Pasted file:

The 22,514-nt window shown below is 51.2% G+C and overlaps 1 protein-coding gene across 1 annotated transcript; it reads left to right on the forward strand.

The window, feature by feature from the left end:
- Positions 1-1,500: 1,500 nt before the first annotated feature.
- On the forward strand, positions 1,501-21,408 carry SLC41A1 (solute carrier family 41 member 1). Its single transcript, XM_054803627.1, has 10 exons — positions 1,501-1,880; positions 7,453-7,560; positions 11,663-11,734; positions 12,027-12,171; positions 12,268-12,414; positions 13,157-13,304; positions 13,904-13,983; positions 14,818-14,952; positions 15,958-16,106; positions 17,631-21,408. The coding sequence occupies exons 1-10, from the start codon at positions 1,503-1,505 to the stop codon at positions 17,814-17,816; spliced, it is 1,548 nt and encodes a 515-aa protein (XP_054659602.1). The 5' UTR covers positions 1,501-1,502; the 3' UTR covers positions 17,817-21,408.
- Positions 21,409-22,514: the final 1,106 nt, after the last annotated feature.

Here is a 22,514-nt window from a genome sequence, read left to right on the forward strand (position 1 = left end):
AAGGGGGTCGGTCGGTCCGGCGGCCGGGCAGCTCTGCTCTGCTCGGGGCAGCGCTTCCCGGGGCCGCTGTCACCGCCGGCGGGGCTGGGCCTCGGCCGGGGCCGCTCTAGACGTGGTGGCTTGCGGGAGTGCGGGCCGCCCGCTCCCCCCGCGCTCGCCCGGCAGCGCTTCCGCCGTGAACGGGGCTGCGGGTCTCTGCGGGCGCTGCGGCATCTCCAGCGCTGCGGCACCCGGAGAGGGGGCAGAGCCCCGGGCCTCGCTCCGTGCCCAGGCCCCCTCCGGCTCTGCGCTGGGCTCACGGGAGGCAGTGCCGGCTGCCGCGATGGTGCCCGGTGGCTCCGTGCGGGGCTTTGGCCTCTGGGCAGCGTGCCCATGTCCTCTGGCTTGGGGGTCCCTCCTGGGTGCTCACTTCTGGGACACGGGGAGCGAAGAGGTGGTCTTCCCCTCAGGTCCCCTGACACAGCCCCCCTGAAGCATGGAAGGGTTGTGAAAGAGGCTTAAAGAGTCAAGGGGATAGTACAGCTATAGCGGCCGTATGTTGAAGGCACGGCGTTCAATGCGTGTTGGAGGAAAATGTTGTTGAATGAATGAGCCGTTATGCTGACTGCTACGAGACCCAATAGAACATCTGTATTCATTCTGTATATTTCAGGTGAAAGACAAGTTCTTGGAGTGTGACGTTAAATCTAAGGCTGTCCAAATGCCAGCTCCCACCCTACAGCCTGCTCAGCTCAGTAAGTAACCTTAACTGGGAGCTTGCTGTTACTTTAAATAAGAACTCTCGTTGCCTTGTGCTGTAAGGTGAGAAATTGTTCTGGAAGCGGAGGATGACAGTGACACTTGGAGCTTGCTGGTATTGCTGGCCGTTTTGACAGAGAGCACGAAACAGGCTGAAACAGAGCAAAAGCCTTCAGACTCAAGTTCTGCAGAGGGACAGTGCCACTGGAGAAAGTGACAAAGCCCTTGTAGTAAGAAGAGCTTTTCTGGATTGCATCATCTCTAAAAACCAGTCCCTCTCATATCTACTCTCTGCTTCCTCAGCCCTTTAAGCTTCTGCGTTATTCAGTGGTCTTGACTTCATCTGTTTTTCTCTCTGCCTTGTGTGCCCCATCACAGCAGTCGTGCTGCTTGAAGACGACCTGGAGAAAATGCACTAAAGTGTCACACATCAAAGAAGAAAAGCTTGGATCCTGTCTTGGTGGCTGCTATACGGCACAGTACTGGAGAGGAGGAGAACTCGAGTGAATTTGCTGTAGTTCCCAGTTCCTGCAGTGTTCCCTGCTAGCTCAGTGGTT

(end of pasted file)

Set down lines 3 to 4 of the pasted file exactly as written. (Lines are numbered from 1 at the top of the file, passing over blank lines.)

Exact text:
- Positions 1-1,500: 1,500 nt before the first annotated feature.
- On the forward strand, positions 1,501-21,408 carry SLC41A1 (solute carrier family 41 member 1). Its single transcript, XM_054803627.1, has 10 exons — positions 1,501-1,880; positions 7,453-7,560; positions 11,663-11,734; positions 12,027-12,171; positions 12,268-12,414; positions 13,157-13,304; positions 13,904-13,983; positions 14,818-14,952; positions 15,958-16,106; positions 17,631-21,408. The coding sequence occupies exons 1-10, from the start codon at positions 1,503-1,505 to the stop codon at positions 17,814-17,816; spliced, it is 1,548 nt and encodes a 515-aa protein (XP_054659602.1). The 5' UTR covers positions 1,501-1,502; the 3' UTR covers positions 17,817-21,408.